Feedback provision, nurses’ well-being and quality improvement: towards a conceptual framework

Adriana P.M. Giesbers, Roel L.J. Schouteten, Erik Poutsma, Beatrice van der Heijden, Theo van Achterberg

Research output: Contribution to journalArticleAcademicpeer-review

8 Citations (Scopus)

Abstract

Aim This contribution develops a conceptual framework that illustrates how feedback on quality measurements to nursing teams can be related to nurses’ well-being and quality improvement. Background It is assumed that providing nursing teams with feedback on quality measurements will lead to quality improvement. Research does not fully support this assumption. Additionally, previous empirical work shows that feedback on quality measurements may have alienating and demotivating effects on nurses. Evaluation This article uniquely integrates scholarly literature on feedback provision and strategic human resource management. Key issue The relationship between feedback provision, nurses’ well-being and quality improvement remains unclear from research until now. Conclusion Three perspectives are discussed that illustrate that feedback provision can result in quality improvement at the expense of or for the benefit of nurses’ well-being. To better understand these contradictory effects, research should examine nurses’ perceptions of feedback as mediating variables, while incorporating context factors as moderating variables. Implications for nursing management Nursing management can use feedback on quality measurements to nursing teams, as a tool for enhanced quality and as a motivating tool. However, nurses’ perceptions and contextual variables are important for the actual success of feedback.
Original languageEnglish
Pages (from-to)682-691
JournalJournal of nursing management
Volume23
Issue number5
DOIs
Publication statusPublished - 2015

Fingerprint

Quality Improvement
Nurses
Team Nursing
Research
Nursing

Keywords

  • METIS-311020
  • IR-96625

Cite this

Giesbers, A. P. M., Schouteten, R. L. J., Poutsma, E., van der Heijden, B., & van Achterberg, T. (2015). Feedback provision, nurses’ well-being and quality improvement: towards a conceptual framework. Journal of nursing management, 23(5), 682-691. https://doi.org/10.1111/jonm.12196
Giesbers, Adriana P.M. ; Schouteten, Roel L.J. ; Poutsma, Erik ; van der Heijden, Beatrice ; van Achterberg, Theo. / Feedback provision, nurses’ well-being and quality improvement: towards a conceptual framework. In: Journal of nursing management. 2015 ; Vol. 23, No. 5. pp. 682-691.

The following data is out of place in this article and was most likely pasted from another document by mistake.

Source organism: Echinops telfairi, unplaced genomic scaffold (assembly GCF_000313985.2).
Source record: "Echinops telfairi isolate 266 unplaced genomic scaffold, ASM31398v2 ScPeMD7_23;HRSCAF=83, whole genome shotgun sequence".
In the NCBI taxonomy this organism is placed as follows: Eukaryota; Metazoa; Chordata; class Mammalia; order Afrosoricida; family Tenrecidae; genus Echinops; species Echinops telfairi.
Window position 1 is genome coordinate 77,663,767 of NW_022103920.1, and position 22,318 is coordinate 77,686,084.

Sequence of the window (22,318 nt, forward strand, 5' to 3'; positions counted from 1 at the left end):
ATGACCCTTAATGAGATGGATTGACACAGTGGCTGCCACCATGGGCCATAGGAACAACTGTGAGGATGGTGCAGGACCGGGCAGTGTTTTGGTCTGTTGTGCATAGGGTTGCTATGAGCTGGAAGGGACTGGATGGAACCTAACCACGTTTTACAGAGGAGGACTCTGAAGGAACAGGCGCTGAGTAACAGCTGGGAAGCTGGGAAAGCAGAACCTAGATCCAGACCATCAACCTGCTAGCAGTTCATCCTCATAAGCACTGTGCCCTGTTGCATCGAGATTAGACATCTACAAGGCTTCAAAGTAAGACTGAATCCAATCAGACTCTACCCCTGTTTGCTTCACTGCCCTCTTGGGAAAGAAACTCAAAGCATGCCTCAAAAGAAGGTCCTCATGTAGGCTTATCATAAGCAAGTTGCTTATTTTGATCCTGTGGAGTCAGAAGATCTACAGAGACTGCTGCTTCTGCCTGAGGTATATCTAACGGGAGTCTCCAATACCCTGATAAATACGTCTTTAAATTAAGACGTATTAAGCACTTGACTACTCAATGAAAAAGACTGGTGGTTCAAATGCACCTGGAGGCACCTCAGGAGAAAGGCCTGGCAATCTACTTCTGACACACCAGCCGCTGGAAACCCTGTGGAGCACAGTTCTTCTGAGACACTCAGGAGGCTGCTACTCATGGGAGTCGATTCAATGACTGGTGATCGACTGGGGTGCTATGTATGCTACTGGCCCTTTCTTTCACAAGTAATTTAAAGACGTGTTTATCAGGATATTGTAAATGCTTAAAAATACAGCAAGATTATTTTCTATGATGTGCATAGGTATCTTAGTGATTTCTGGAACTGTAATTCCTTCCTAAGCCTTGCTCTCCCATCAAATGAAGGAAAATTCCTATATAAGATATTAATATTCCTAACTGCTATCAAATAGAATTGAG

@article{b15bf06a72db47abb37ff601ddec59bb,
title = "Feedback provision, nurses’ well-being and quality improvement: towards a conceptual framework",
abstract = "Aim This contribution develops a conceptual framework that illustrates how feedback on quality measurements to nursing teams can be related to nurses’ well-being and quality improvement. Background It is assumed that providing nursing teams with feedback on quality measurements will lead to quality improvement. Research does not fully support this assumption. Additionally, previous empirical work shows that feedback on quality measurements may have alienating and demotivating effects on nurses. Evaluation This article uniquely integrates scholarly literature on feedback provision and strategic human resource management. Key issue The relationship between feedback provision, nurses’ well-being and quality improvement remains unclear from research until now. Conclusion Three perspectives are discussed that illustrate that feedback provision can result in quality improvement at the expense of or for the benefit of nurses’ well-being. To better understand these contradictory effects, research should examine nurses’ perceptions of feedback as mediating variables, while incorporating context factors as moderating variables. Implications for nursing management Nursing management can use feedback on quality measurements to nursing teams, as a tool for enhanced quality and as a motivating tool. However, nurses’ perceptions and contextual variables are important for the actual success of feedback.",
keywords = "METIS-311020, IR-96625",
author = "Giesbers, {Adriana P.M.} and Schouteten, {Roel L.J.} and Erik Poutsma and {van der Heijden}, Beatrice and {van Achterberg}, Theo",